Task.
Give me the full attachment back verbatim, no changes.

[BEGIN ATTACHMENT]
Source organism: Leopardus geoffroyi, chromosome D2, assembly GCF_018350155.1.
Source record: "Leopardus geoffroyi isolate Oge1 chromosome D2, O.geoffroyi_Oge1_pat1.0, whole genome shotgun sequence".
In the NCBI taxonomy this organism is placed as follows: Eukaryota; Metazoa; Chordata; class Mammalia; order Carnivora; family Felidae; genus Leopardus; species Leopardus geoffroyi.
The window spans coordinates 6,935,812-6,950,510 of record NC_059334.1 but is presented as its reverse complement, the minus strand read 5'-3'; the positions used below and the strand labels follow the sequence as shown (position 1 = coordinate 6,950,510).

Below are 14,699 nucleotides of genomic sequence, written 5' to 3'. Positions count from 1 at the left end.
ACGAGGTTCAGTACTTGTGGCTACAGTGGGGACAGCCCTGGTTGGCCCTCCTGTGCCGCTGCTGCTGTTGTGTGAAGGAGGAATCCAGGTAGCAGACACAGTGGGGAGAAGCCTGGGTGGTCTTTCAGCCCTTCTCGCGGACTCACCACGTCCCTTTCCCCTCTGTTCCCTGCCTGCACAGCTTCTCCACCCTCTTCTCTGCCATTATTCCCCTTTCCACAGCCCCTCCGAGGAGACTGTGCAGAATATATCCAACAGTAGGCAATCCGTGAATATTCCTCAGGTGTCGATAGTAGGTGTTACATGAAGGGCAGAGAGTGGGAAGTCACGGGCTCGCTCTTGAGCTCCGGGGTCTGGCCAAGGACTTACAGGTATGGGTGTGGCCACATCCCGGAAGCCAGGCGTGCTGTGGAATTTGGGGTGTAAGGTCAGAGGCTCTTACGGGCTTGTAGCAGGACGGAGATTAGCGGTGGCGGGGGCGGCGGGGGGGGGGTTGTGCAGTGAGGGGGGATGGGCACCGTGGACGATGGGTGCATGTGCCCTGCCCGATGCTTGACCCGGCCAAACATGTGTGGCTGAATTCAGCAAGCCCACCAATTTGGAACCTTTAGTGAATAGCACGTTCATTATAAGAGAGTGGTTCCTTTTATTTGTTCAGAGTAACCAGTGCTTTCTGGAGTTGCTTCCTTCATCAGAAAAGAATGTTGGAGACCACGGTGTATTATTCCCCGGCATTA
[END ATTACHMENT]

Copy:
Source organism: Leopardus geoffroyi, chromosome D2, assembly GCF_018350155.1.
Source record: "Leopardus geoffroyi isolate Oge1 chromosome D2, O.geoffroyi_Oge1_pat1.0, whole genome shotgun sequence".
In the NCBI taxonomy this organism is placed as follows: Eukaryota; Metazoa; Chordata; class Mammalia; order Carnivora; family Felidae; genus Leopardus; species Leopardus geoffroyi.
The window spans coordinates 6,935,812-6,950,510 of record NC_059334.1 but is presented as its reverse complement, the minus strand read 5'-3'; the positions used below and the strand labels follow the sequence as shown (position 1 = coordinate 6,950,510).

Below are 14,699 nucleotides of genomic sequence, written 5' to 3'. Positions count from 1 at the left end.
ACGAGGTTCAGTACTTGTGGCTACAGTGGGGACAGCCCTGGTTGGCCCTCCTGTGCCGCTGCTGCTGTTGTGTGAAGGAGGAATCCAGGTAGCAGACACAGTGGGGAGAAGCCTGGGTGGTCTTTCAGCCCTTCTCGCGGACTCACCACGTCCCTTTCCCCTCTGTTCCCTGCCTGCACAGCTTCTCCACCCTCTTCTCTGCCATTATTCCCCTTTCCACAGCCCCTCCGAGGAGACTGTGCAGAATATATCCAACAGTAGGCAATCCGTGAATATTCCTCAGGTGTCGATAGTAGGTGTTACATGAAGGGCAGAGAGTGGGAAGTCACGGGCTCGCTCTTGAGCTCCGGGGTCTGGCCAAGGACTTACAGGTATGGGTGTGGCCACATCCCGGAAGCCAGGCGTGCTGTGGAATTTGGGGTGTAAGGTCAGAGGCTCTTACGGGCTTGTAGCAGGACGGAGATTAGCGGTGGCGGGGGCGGCGGGGGGGGGGTTGTGCAGTGAGGGGGGATGGGCACCGTGGACGATGGGTGCATGTGCCCTGCCCGATGCTTGACCCGGCCAAACATGTGTGGCTGAATTCAGCAAGCCCACCAATTTGGAACCTTTAGTGAATAGCACGTTCATTATAAGAGAGTGGTTCCTTTTATTTGTTCAGAGTAACCAGTGCTTTCTGGAGTTGCTTCCTTCATCAGAAAAGAATGTTGGAGACCACGGTGTATTATTCCCCGGCATTA